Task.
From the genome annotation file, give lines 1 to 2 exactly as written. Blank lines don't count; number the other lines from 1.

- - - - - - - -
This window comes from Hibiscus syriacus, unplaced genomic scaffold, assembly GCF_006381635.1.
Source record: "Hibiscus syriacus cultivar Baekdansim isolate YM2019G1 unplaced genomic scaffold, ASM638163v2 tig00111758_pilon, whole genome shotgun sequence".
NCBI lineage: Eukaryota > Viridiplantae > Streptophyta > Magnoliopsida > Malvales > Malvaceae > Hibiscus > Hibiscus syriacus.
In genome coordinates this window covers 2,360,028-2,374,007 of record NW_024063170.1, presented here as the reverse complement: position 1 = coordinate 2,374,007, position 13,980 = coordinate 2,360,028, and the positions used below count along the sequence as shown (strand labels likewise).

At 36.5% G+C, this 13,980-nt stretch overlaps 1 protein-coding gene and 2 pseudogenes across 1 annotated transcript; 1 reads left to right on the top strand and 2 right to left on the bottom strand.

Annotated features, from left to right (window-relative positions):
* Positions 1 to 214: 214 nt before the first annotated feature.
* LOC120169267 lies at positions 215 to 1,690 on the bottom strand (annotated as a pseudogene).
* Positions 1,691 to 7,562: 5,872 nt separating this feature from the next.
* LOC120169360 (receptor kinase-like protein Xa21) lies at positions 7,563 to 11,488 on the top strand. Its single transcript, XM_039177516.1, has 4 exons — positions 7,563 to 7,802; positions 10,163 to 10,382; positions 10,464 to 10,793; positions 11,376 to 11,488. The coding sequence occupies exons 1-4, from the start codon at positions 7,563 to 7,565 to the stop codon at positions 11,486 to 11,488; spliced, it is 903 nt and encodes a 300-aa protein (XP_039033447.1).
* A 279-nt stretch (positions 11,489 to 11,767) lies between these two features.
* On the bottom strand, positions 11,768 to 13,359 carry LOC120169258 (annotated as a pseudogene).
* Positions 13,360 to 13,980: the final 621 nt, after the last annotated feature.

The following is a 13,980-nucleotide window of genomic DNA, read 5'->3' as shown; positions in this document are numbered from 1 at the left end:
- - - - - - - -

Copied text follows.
This window comes from Hibiscus syriacus, unplaced genomic scaffold, assembly GCF_006381635.1.
Source record: "Hibiscus syriacus cultivar Baekdansim isolate YM2019G1 unplaced genomic scaffold, ASM638163v2 tig00111758_pilon, whole genome shotgun sequence".